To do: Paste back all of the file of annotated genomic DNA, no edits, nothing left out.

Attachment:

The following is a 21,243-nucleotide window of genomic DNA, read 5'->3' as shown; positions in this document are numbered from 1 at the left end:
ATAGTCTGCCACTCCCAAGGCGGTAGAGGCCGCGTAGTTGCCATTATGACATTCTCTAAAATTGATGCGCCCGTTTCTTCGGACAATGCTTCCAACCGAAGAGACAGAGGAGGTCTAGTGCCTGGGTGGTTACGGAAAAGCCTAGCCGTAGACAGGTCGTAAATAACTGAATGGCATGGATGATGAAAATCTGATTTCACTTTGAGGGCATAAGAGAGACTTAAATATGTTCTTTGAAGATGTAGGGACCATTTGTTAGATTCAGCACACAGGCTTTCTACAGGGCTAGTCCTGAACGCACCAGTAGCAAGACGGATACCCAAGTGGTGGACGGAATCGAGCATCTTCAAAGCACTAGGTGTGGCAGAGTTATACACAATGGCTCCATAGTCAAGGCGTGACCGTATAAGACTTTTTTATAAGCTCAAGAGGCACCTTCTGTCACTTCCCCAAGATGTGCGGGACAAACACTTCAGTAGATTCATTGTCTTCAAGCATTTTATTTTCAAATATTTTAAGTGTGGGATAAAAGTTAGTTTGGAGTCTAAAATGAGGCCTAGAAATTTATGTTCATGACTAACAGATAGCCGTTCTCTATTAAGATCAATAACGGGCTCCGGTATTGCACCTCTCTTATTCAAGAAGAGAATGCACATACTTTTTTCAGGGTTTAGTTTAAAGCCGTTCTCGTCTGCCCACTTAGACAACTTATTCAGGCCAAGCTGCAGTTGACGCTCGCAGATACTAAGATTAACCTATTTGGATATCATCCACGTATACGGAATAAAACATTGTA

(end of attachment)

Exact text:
The following is a 21,243-nucleotide window of genomic DNA, read 5'->3' as shown; positions in this document are numbered from 1 at the left end:
ATAGTCTGCCACTCCCAAGGCGGTAGAGGCCGCGTAGTTGCCATTATGACATTCTCTAAAATTGATGCGCCCGTTTCTTCGGACAATGCTTCCAACCGAAGAGACAGAGGAGGTCTAGTGCCTGGGTGGTTACGGAAAAGCCTAGCCGTAGACAGGTCGTAAATAACTGAATGGCATGGATGATGAAAATCTGATTTCACTTTGAGGGCATAAGAGAGACTTAAATATGTTCTTTGAAGATGTAGGGACCATTTGTTAGATTCAGCACACAGGCTTTCTACAGGGCTAGTCCTGAACGCACCAGTAGCAAGACGGATACCCAAGTGGTGGACGGAATCGAGCATCTTCAAAGCACTAGGTGTGGCAGAGTTATACACAATGGCTCCATAGTCAAGGCGTGACCGTATAAGACTTTTTTATAAGCTCAAGAGGCACCTTCTGTCACTTCCCCAAGATGTGCGGGACAAACACTTCAGTAGATTCATTGTCTTCAAGCATTTTATTTTCAAATATTTTAAGTGTGGGATAAAAGTTAGTTTGGAGTCTAAAATGAGGCCTAGAAATTTATGTTCATGACTAACAGATAGCCGTTCTCTATTAAGATCAATAACGGGCTCCGGTATTGCACCTCTCTTATTCAAGAAGAGAATGCACATACTTTTTTCAGGGTTTAGTTTAAAGCCGTTCTCGTCTGCCCACTTAGACAACTTATTCAGGCCAAGCTGCAGTTGACGCTCGCAGATACTAAGATTAACCTATTTGGATATCATCCACGTATACGGAATAAAACATTGTA